Ok, let’s face it.  We have all been in a situation where we “the other person says that we are wrong, but we know that we are right.”  It has happened to me countless times.  One important area where this happens is during negotiations.  You know that a witness said one thing, but the other side claims that the witness said something else.  How you react to this situation can affect the outcome of the negotiations.  Recently, I saw an article that in Lifehacker that gave some great suggestions by Roger S. Gil MAMFT.  I have included some those suggestions as well as some of my own comments.

  • It’s not always necessary to change someone’s mind: Sometimes it’s just plain not worth it to try and change someone’s mind. Unless an issue is serious, it’s occasionally best to just agree to disagree and move on.  On many occasions, you don’t even have to agree to disagree.  You can simply ignore the comment and move forward.  Many times in negotiations, rather than engage in a dialogue over whether a witness made a statement or whether a document was filed timely, you can just gently nudge to a new topic by saying something like, “I understand that you believe that Joe testified that he was at the office at 8 pm.  What are your thoughts as to the compensation that Joe might want?”
  • Some issues are objective and others are subjective: With concrete issues (like the time, or the height of the tallest mountain), it’s very possible you’re right provided you have observable, objective facts. That’s not the case with subjective issues, and Gil notes that it’s a good idea to know the real difference between the two when someone says you’re wrong: “We have to remember that opinions are usually based on a set of assumptions that are likely unique to the individual. Your “rightness” (no matter how certain you are of it) may really be nothing more than a reflection of your values rather than a reflection of observable facts.”  With subjective “rightness,” it is probably not advisable to attack the point that the person is claiming without addressing the underlying issues first.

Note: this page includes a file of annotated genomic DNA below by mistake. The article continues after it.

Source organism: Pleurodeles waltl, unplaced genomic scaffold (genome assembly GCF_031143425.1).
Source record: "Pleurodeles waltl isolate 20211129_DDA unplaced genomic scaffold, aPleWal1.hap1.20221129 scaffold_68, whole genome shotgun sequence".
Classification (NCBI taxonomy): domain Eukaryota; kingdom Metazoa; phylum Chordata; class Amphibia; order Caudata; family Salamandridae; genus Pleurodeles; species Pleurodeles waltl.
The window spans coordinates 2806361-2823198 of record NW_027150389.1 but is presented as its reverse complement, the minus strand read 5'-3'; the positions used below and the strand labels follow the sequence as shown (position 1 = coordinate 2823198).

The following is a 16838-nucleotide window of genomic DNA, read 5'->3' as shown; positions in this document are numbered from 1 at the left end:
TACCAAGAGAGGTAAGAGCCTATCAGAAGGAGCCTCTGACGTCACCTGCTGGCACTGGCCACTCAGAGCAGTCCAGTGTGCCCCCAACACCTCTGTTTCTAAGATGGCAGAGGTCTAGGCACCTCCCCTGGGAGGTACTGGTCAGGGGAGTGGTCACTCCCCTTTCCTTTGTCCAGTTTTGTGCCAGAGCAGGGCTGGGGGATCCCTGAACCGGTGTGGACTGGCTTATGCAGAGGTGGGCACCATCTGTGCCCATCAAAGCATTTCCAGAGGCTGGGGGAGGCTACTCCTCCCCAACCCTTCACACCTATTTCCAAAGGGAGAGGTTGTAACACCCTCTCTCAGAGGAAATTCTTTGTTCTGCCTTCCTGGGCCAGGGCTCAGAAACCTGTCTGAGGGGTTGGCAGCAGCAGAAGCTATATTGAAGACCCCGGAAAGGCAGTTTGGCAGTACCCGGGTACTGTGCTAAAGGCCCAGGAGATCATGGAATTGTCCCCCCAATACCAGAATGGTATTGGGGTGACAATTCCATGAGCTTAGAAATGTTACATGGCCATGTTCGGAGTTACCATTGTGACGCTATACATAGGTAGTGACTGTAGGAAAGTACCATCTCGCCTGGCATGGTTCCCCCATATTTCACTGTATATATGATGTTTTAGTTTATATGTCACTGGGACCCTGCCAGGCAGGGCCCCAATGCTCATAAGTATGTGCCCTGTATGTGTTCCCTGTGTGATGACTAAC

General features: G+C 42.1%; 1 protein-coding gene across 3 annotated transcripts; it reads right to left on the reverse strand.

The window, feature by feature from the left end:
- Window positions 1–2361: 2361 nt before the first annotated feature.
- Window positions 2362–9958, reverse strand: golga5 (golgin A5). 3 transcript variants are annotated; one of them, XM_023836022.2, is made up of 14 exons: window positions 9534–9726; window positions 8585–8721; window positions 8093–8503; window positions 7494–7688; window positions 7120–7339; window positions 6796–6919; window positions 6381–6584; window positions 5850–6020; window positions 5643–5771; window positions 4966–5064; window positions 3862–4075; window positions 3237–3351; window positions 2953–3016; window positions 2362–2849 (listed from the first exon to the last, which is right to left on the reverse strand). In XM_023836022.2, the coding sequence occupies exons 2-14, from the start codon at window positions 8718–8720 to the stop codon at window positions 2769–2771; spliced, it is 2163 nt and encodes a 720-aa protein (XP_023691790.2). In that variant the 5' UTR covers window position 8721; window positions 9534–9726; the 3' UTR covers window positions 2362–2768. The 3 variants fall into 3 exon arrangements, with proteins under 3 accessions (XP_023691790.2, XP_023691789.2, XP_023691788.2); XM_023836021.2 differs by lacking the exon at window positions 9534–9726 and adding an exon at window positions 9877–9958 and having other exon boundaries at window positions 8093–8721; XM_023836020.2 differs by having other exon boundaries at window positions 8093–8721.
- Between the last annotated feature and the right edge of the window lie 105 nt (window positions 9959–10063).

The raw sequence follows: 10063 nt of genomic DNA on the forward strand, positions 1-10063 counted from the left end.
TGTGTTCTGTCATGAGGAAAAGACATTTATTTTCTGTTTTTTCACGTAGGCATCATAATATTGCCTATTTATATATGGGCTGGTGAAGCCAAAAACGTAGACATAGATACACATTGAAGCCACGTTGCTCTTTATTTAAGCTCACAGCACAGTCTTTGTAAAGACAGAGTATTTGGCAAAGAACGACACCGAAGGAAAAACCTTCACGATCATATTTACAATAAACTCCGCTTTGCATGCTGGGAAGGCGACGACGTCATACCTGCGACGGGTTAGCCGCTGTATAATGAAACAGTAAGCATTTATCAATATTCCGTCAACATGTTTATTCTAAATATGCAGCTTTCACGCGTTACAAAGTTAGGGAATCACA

• Watch Your Body Language.  “Body language is important in almost any situation. In the case of dealing with someone calling you out for being wrong, it’s best to just keep your body language as relaxed as possible so you don’t accidentally heat up the debate.”  Often, when someone says that you are wrong, you might take it as a challenge or attack on your identity.  The fight or flight reaction may activate, and it is important to hold your emotions in check.  If you do experience this challenge, think about deep breathing exercises to help calm you or try and identify the reason why the person is “attacking” you, rather than the act itself.
  • Show Respect for the Other Opinion.  “When trying to defend our perspectives we need to respect the other opposing view if we are to expect the other person to respect our views and possibly change their mind. While snark and sarcasm can be funny, they usually turn others off to our perspective, they can sometimes become a form of bullying, and usually do more to demonstrate our lack of understanding the opposing view than demonstrating it’s “wrongness”.  Nothing causes more frustration and angst than the lack of respect in a negotiation.  If a person feels that they are respected, they can begin to understand the differences.  But if they feel that you have disrespected them (even if you are only disrespecting their opinion), they will immediately go into fight mode.
  • Be Silent.  Sometimes saying nothing and letting the person have their say can be more powerful than anything that you do so or say.